Another basic necessity to consider is bedding. One member of our group brought really inadequate blankets for the temperatures it got down to. Luckily, we had enough extra amongst the rest of us to bail him out, or he likely would’ve been very sick in the morning.
Getting’ Garbed Up
In a tabletop game, you can simply say, “I’m wearing a cloak, a suit of chainmail, and tall black boots.” When you LARP, however, you need to look the part. You need some sort of costuming, as well as make-up, depending on your character, to let everyone else see your character.
It’s funny to look back 24 years to when I started LARPing and think about costuming vs. what I see nowadays. Back then, you’d get people in tunics made by belting overly long shirts, and most everyone wore sneakers. Now, however, thanks to the internet and a cottage industry of Renaissance Faire & LARP garb makers, you can literally have whatever clothes you like. My own costuming consists of a variety of items, some bought, some custom made for me.
If you’re not playing a normal human, and even if you are, there may be some make-up involved. I’ve seen people in full face make-up (and been one myself – the main NPC I play in the Isles is a bear, literally.) I’ve also seen people with elaborate prostheses – from elf ears to a full kangaroo prosthetic with a working lower jaw. The important thing is to make your character live through your costume and garb.
With the basics covered, you can start to move into more advanced territory. If you are coming with a group of players, you can discuss how you all know each other. In my group, my character Will was once a priest, so I know two others in the group, Mother Meyta and Brother Radsel, from those days. My current musical partner is a young man named Rowan, and that brings in him and his mother/mentor, Great Mother Chickadee. The Great Mother is the guardian of Snowflake, a sheep with dream powers (and, yes, another player character), who rescued Micah and Seraphinite from the Slumberlands. When we met at the one-day event, Will is the one who deduced that Micah and Serphinite had been in the Slumberlands for over 200 years, so he feels faintly responsible for them. He also feels very fatherly towards the naïve and gentle Snowflake, so he has ample reason to be with all of these people.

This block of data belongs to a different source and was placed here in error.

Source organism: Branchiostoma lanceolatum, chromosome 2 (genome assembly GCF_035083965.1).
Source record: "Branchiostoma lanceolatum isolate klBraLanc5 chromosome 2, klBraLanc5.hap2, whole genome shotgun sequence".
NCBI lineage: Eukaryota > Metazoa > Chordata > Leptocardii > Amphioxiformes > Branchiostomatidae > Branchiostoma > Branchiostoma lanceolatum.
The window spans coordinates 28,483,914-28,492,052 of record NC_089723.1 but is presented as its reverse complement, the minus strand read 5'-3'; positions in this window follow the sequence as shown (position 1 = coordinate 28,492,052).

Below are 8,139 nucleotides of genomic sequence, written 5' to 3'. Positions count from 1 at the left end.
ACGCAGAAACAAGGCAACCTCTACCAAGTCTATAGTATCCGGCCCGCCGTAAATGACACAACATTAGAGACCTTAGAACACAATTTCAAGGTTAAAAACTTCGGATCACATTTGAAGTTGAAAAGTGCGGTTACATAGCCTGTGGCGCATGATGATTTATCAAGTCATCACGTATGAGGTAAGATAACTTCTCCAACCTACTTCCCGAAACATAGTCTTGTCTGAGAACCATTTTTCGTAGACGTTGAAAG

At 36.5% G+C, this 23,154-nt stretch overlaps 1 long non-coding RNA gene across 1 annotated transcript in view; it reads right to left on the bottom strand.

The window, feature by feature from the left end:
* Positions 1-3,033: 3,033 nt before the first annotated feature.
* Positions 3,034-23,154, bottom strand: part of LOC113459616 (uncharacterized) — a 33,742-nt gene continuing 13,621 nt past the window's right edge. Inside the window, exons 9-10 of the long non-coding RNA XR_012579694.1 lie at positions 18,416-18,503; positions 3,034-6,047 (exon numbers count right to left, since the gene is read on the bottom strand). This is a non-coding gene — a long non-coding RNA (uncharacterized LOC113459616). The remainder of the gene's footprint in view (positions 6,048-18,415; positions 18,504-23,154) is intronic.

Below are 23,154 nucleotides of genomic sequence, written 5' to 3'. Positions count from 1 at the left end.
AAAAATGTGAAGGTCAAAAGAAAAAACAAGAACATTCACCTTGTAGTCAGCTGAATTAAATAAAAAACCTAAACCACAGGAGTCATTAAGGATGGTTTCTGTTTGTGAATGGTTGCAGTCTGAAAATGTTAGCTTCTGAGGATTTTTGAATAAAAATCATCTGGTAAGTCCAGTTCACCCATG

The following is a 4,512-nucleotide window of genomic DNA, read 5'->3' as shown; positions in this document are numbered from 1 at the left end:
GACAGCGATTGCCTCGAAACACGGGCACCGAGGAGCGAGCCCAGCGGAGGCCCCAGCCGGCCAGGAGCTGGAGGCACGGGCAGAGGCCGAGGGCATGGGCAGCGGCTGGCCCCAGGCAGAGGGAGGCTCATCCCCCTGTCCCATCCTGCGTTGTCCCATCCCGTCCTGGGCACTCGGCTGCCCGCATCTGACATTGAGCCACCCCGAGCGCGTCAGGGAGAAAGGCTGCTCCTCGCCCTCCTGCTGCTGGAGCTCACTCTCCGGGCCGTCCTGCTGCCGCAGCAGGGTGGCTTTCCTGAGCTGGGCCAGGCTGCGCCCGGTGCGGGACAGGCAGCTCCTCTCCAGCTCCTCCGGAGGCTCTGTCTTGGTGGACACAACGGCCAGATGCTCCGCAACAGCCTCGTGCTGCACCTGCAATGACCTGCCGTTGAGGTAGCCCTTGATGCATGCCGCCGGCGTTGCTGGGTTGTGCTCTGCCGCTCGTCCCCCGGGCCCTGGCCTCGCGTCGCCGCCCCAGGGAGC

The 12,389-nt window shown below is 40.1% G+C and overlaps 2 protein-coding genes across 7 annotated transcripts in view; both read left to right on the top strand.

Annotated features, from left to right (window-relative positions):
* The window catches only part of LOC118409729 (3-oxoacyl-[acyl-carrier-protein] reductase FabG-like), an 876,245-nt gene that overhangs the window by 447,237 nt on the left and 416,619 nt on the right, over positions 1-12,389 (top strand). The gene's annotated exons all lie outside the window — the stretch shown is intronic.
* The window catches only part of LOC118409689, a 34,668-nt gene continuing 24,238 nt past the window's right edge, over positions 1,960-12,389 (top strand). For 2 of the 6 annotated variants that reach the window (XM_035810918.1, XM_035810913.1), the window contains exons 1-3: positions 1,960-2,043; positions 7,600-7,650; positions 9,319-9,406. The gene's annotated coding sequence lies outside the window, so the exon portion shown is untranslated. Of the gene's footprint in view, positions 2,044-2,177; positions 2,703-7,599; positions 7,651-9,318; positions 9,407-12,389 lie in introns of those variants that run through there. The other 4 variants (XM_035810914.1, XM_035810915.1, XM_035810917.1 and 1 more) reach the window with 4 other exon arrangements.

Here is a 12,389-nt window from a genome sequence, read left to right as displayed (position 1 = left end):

If you have a good group together, you can do some decorating and prop making for the group as a whole. I provided a glowing Hearthstone for Brother Radsel, as well as a moon and stars chime for our door. Radsel provided the rest of his Hearth, which was very beautiful. Mother Meyta provided a series of decorations for her part of the room, Micah and Seraphinite provided a table that was much needed, and Snowflake created a sheep pen outside our home, complete with her flock. There was no doubt as to who’s home ours was. Next step will be a flag for our group, the Stone Soup Fellowship.
A LARP is like many things – you really do get out of it what you put into it. I went into this event with a much different set of expectations and preparedness, and I had a much better time of it. If you go in with an open mind, prepare and have everything you need ready, and you’ll be in the best position to have a fantastic time.
Do you have any advice for first-timers? Any questions about your own plans for a first time LARP experience? Let us all know.